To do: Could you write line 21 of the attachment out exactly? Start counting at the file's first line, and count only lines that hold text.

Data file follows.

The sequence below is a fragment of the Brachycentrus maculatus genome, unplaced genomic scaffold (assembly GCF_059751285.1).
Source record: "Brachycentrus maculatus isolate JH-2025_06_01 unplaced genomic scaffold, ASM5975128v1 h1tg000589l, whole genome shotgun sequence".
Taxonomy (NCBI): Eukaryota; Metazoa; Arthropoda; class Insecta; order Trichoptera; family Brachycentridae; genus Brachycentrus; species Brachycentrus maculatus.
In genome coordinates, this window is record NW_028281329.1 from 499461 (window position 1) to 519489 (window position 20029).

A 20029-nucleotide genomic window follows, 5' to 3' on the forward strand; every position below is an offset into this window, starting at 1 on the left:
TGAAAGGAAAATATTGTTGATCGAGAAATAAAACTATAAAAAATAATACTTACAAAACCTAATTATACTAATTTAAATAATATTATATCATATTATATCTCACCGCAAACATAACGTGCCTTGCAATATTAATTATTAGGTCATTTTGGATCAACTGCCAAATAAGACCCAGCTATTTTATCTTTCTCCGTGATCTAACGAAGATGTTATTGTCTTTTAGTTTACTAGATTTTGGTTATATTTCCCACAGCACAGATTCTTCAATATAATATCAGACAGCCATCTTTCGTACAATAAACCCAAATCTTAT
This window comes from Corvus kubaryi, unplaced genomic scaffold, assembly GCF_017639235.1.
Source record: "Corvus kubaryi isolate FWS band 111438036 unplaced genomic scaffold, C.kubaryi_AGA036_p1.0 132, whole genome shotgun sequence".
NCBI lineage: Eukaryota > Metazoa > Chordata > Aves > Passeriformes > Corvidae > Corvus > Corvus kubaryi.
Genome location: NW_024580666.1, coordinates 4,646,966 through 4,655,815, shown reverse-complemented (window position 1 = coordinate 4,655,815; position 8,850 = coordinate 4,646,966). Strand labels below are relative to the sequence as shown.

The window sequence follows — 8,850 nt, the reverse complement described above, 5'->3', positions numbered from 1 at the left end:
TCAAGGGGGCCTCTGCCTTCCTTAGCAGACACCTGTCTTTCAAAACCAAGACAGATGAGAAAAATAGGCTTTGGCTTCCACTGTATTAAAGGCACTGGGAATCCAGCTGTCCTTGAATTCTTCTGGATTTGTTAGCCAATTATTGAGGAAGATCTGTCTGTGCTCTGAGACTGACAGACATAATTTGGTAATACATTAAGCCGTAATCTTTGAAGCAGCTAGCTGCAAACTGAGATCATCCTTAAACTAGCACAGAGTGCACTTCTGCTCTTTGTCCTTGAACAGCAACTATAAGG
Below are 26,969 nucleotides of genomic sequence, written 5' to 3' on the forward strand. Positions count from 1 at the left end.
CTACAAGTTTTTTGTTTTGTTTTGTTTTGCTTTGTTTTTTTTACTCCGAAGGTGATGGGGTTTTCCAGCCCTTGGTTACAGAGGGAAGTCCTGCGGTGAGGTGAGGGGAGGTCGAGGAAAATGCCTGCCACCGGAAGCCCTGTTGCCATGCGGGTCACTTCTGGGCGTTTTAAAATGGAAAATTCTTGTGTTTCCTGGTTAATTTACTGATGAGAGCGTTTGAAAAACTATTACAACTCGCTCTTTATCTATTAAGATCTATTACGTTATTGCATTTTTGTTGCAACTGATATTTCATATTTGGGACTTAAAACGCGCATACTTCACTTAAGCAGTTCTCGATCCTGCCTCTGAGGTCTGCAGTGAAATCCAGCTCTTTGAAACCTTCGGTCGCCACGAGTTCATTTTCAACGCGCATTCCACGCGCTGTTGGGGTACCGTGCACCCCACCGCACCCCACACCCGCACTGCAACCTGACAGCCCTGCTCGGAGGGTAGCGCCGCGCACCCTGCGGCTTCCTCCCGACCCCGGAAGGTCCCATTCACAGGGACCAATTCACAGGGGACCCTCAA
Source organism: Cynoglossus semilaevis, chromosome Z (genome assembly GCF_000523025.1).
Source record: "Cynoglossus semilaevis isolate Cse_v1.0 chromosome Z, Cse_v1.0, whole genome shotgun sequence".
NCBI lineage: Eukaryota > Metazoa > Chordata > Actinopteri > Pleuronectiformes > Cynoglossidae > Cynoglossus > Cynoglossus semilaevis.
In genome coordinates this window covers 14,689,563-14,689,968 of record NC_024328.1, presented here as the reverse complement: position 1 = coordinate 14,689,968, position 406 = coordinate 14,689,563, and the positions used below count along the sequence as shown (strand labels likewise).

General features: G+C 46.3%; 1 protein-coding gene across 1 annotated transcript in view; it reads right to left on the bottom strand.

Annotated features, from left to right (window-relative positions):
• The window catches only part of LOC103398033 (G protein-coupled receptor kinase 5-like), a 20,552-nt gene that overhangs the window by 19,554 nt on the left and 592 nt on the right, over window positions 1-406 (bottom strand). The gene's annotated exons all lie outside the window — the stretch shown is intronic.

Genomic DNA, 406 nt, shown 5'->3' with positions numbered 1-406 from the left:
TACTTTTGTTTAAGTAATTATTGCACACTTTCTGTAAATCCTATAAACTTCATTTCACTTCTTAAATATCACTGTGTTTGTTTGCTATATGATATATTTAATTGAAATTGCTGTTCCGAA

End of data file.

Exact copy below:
• The window catches only part of LOC103398033 (G protein-coupled receptor kinase 5-like), a 20,552-nt gene that overhangs the window by 19,554 nt on the left and 592 nt on the right, over window positions 1-406 (bottom strand). The gene's annotated exons all lie outside the window — the stretch shown is intronic.